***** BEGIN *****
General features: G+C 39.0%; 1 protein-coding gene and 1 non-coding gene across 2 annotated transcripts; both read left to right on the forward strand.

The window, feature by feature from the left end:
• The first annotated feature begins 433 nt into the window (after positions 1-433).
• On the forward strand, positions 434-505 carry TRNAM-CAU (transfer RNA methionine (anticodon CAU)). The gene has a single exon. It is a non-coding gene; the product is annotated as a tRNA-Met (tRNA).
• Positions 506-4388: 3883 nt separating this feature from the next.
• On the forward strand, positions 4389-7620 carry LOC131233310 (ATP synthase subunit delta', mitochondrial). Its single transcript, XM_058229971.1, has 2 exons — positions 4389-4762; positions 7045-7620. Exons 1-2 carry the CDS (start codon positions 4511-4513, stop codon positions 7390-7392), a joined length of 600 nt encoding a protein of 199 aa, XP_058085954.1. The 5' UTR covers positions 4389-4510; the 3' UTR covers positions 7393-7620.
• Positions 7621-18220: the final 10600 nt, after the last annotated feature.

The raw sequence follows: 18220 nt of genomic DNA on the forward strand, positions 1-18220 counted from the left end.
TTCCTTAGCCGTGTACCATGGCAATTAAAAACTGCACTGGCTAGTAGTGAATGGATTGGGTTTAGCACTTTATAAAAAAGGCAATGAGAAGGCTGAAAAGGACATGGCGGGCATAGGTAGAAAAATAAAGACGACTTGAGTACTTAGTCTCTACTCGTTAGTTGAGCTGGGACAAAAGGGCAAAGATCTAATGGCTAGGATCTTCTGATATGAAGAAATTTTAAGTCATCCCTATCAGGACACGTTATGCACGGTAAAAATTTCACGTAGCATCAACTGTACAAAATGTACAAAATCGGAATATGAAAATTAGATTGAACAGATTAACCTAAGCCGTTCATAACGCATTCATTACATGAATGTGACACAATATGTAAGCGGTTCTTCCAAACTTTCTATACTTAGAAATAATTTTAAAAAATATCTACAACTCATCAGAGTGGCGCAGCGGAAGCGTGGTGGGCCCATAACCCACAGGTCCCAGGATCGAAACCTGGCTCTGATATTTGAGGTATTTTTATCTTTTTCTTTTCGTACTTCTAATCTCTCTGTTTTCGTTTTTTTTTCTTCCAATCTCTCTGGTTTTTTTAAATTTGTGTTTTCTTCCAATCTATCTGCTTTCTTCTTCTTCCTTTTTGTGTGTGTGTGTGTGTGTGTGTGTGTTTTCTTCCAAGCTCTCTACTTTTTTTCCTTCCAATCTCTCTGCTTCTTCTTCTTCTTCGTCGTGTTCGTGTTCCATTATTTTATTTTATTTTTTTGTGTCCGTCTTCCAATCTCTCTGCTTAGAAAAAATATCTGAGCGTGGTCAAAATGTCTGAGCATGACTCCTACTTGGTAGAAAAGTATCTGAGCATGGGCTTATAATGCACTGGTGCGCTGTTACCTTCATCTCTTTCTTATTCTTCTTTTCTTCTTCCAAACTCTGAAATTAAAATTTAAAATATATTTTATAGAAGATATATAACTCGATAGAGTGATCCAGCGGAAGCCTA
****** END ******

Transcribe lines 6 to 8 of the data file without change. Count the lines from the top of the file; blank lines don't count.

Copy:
• On the forward strand, positions 4389-7620 carry LOC131233310 (ATP synthase subunit delta', mitochondrial). Its single transcript, XM_058229971.1, has 2 exons — positions 4389-4762; positions 7045-7620. Exons 1-2 carry the CDS (start codon positions 4511-4513, stop codon positions 7390-7392), a joined length of 600 nt encoding a protein of 199 aa, XP_058085954.1. The 5' UTR covers positions 4389-4510; the 3' UTR covers positions 7393-7620.
• Positions 7621-18220: the final 10600 nt, after the last annotated feature.

The raw sequence follows: 18220 nt of genomic DNA on the forward strand, positions 1-18220 counted from the left end.